Saturday, June 07, 2008

Clint Slaps Down Spike - Courtney Hazlett Channels Her Inner Bigot

The Blogosphere is rife with commentary on the ongoing media tiff between actor/director Clint Eastwood and director Spike Lee.

Lee has made headlines before for his outspoken and at times left-field criticism of various entertainment figures on issues related to his perception of African-Americans in film and television and Hollywood's treatment of blacks in the industry.

Spike is promoting his new film about a WWII African-American Army unit in Italy, during the interview at the Cannes film festival he openly criticized Clint for not casting any black actors in either of his twin WWII films saga, 'Flags of Our Fathers' and 'Letters From Iwo Jima'.

Despite the fact the both films deal with very specific stories during WWII involving episodes that historically did not involve African-American soldiers, Spike suggested that the media had somehow ignored supposedly racist casting decisions by Clint.

In response to Spike's comments Clint suggested Spike should "shut his face" in an interview with The Guardian's Jeff Dawson.

In response to THAT, MSNBC talking head Courtney Hazlett demonstrated monumental ignorance and insensitivity by suggesting that Lee had been "uppity" in his comments to Eastwood.

How this lightweight pseudo-journalist could not be aware of the racial context of the term uppity (once frequently used by southerners to describe and denigrate African-Americans they felt were acting beyond their station) is mind boggling. As was the MSNBC producer who showed a clip of Clint from one his movies menacing an African-American character with a shotgun as Courtney unloaded here ditzy 2nd rate analysis.

She ignited a media firestorm and quickly issued an apology in an effort to cover her stupidity.

In interview Spike fired back at Clint "First of all, the man is not my father and we're not on a plantation either," That's vintage Spike; use outspoken, vague and baseless accusations based on his own perceptions to simultaneously bring issues or race and film into the mainstream media discussion and promote his film.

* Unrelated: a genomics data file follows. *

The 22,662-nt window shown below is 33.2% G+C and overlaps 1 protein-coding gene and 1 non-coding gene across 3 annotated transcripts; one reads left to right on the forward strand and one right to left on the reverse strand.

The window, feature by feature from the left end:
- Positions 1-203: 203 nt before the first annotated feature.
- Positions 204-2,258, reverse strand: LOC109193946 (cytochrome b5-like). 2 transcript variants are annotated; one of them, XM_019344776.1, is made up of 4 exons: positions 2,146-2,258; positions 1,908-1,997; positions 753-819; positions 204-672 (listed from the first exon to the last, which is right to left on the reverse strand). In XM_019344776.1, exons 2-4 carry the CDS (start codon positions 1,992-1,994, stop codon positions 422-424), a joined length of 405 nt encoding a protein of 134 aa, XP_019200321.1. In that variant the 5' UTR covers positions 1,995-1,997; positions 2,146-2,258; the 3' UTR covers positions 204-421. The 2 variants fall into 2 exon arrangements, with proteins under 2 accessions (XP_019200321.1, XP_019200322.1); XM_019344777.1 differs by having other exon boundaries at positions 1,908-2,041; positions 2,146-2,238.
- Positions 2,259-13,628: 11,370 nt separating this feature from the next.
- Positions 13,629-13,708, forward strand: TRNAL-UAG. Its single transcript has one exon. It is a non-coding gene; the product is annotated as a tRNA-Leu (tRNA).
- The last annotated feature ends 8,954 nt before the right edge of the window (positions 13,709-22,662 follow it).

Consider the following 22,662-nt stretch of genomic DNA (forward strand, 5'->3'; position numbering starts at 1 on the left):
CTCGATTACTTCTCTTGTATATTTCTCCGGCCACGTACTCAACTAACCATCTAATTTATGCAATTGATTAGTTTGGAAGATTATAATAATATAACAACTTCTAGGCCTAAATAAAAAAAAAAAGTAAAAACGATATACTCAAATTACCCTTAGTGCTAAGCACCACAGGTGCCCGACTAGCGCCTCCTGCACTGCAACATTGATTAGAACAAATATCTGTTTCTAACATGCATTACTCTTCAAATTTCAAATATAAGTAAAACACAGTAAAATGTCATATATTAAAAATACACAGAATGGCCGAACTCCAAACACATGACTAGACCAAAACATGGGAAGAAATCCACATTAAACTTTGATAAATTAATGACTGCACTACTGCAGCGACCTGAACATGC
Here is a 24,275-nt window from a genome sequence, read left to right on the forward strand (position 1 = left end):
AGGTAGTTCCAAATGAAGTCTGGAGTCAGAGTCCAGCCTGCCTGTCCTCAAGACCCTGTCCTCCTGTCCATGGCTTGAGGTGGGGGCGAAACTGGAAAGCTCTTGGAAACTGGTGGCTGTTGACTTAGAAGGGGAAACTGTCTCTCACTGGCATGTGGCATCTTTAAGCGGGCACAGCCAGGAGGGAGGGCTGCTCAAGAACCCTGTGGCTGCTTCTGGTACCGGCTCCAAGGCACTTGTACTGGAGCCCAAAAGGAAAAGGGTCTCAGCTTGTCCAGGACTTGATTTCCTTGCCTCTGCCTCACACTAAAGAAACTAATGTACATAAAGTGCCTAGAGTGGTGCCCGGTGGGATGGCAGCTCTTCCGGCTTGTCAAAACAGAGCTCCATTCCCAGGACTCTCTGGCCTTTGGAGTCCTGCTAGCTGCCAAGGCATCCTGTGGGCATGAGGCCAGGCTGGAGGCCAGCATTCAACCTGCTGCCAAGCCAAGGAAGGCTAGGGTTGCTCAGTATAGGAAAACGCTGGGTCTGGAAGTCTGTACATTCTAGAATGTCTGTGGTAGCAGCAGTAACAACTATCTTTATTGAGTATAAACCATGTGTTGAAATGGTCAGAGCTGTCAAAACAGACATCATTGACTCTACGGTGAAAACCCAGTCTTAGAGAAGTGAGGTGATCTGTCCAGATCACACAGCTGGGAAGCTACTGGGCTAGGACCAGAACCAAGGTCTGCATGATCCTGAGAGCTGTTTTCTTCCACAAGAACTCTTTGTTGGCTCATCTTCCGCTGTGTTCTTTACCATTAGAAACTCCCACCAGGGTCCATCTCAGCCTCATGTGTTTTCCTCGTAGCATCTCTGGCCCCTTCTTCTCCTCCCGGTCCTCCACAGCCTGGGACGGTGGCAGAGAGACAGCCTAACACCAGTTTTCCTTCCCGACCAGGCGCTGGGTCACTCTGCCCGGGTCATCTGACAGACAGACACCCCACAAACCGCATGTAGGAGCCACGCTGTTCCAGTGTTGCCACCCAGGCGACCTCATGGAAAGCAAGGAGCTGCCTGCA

I admire Spike as a director and filmmaker and he's altered the landscape of contemporary cinema, but it's totally inappropriate for him to make accusations about Clint being biased in his casting decisions. Clint's films have featured a range of intelligently portrayed characters of various races including African-Americans over the years - Clint was the filmmaker who made and directed 'Bird' a 1988 film about the life of black jazz legend Charlie Parker.

Just keep it in context and remember Spike has some odd ways of promoting himself and his films - this is the guy who called Eddie Murphy and Bill Cosby "Sellouts".

Frankly Spike had some balls calling out Eddie, (the highest grossing film star in history his movies have grossed over $3.4 billion...) for not giving more opportunities for actors of color despite the fact that Murphy gave roles to a number of up and coming black performers in his movies -Halle Berry in 'Boomerang'; Damon Wayans in 'Beverly Hills Cop'; Martin Lawrence in 'Boomerang'; Cuba Gooding, Jr. and Samuel Jackson in 'Coming to America' as well Chris Rock in 'Beverly Hills Cop II'

So Spike often talks with flare and good intent, but much less actual fact. I wrote a letter to Clint to show my support for him and his record as a filmmaker and to assure him that Spike's left-field accusations are just that, accusations.

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